The Strava comparison trap is real. While I don’t think that many people are constantly looking at my Strava feed and wondering why I don’t post my training, it is something I get asked occasionally, and actually, something that Hilary Spires and I talked about in our trail running tips podcast episode. So, I figured I would clear it up, and hopefully invite some discussion around it for everyone else as well!
Honestly, I’ve always been sporadic with tech (coaches HATED me when I was more serious about cycling and never would upload power files). But admittedly, the new connectivity of even my cheap Garmin Forerunner makes it pretty damn easy to upload workouts without any issues. However… when Garmin had that hack last summer that forced everyone to need to re-log into the Garmin Connect app, which then syncs to Strava, I just never got around to it. (I needed to reset it which meant going to the website).
After a few weeks passed, I noticed something: I didn’t care. In fact, I felt… better about my training.
It turns out, I was becoming a bit of Strava addict, constantly looking at everyone else’s mileage, tallying it up, feeling like I was going too short/too slow/too something. It wasn’t that I was obsessed with scoring QOMs or that it was affecting my training because I was always trying to snag a segment, it was just that I would post, scroll, and feel bad about my run because there will ALWAYS be someone out there logging more miles/more vert/more whatever than you. My training wasn’t affected by this: I didn’t add more mileage. I just didn’t feel as good as I did before I scrolled. I’d finish my 30K long run—which is LONG for most people—and realize my friend logged a 50K, another did 35, another did 40, et cetera. Instantly, my happiness about a strong 30K would deflate because now it’s “only a 30K.”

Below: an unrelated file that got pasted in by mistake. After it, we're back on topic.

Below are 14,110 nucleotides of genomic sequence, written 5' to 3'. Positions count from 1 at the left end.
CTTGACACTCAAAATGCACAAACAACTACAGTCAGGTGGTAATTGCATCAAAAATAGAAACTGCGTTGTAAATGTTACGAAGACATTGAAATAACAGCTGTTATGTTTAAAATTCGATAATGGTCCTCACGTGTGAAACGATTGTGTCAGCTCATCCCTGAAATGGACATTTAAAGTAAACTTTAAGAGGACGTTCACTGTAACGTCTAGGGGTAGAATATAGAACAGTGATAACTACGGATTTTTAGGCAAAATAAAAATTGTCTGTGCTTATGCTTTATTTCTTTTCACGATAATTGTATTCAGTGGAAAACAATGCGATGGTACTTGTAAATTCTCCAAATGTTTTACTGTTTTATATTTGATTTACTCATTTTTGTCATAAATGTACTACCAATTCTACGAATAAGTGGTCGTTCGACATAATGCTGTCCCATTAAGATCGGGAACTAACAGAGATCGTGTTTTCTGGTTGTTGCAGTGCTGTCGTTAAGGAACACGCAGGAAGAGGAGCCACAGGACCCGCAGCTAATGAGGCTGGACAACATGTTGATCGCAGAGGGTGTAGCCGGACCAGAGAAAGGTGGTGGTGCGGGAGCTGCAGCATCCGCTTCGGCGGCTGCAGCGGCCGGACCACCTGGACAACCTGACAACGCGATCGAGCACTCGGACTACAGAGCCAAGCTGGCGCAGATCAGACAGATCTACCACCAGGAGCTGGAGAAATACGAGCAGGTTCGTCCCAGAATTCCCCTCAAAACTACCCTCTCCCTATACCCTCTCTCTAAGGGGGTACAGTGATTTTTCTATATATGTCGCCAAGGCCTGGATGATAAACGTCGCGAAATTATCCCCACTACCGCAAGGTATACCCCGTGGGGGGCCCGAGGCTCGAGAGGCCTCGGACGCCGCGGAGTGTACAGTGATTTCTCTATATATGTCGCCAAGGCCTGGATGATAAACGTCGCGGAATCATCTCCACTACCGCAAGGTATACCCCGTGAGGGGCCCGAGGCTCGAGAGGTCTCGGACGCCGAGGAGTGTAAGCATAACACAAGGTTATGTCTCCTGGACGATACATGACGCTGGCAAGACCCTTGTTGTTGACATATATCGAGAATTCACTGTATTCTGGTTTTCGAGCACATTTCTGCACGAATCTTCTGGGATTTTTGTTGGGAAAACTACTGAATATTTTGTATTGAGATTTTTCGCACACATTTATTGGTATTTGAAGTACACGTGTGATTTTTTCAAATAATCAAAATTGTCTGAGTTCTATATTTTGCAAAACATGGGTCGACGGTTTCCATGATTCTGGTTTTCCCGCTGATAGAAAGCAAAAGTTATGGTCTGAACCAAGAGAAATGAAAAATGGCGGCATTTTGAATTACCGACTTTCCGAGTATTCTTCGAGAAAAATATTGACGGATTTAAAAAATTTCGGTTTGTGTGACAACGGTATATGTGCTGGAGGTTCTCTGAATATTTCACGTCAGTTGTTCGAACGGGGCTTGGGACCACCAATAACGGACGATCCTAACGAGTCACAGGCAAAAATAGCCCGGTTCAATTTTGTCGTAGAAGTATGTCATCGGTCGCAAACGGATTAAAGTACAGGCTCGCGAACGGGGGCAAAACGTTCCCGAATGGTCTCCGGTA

This scales, I think, regardless of whether you’re logging a lot of 5s, 15s, or 50s. At every level, there’s always someone training just a bit harder or longer than us, who can make us feel like we’re not doing enough.
So, I stopped logging at all. I took myself out of the equation.
Now, I upload on occasion, i.e if I’m doing an FKT, a race that requires logging the data, or a huge milestone like my 100K back in May. But it’s because I choose to log it, not because it automatically goes up, and I make an effort to NOT scroll through to see what everyone else did that day. Because you know what? I know the day I did 100K, someone I follow almost certainly did 100 miles.
I’m sure at some point, I’ll start auto-posting again. But for now, I’m good.
The same thing is true of most social media: You can fall into the comparison trap on Instagram, Facebook, Twitter, TikTok, whatever—for me, those don’t get me nearly as stressed as Strava did. Something about the cold hard data on Strava feels more tough for me to handle: I can look at Instagram and know that I’m seeing a highlight reel, and that not everything is as picture perfect as it appears. But you can’t fake time/distance on Strava. Maybe that’s why it gets to me and makes me get into that comparison mindset more than other social media.
And it’s not like I think Strava is bad—it’s an amazing tool, and we actually love the premium for the ability to create routes, see heat maps and get GPX files. It’s a fabulous tool if you can use it for good, not for evil.
Let me know in the comments: Is this just me?
Pssst… Have you checked out our book, Becoming A Consummate Athlete? We have a whole chapter on doing your own training—not someone else’s. Excuse me while I go reread it!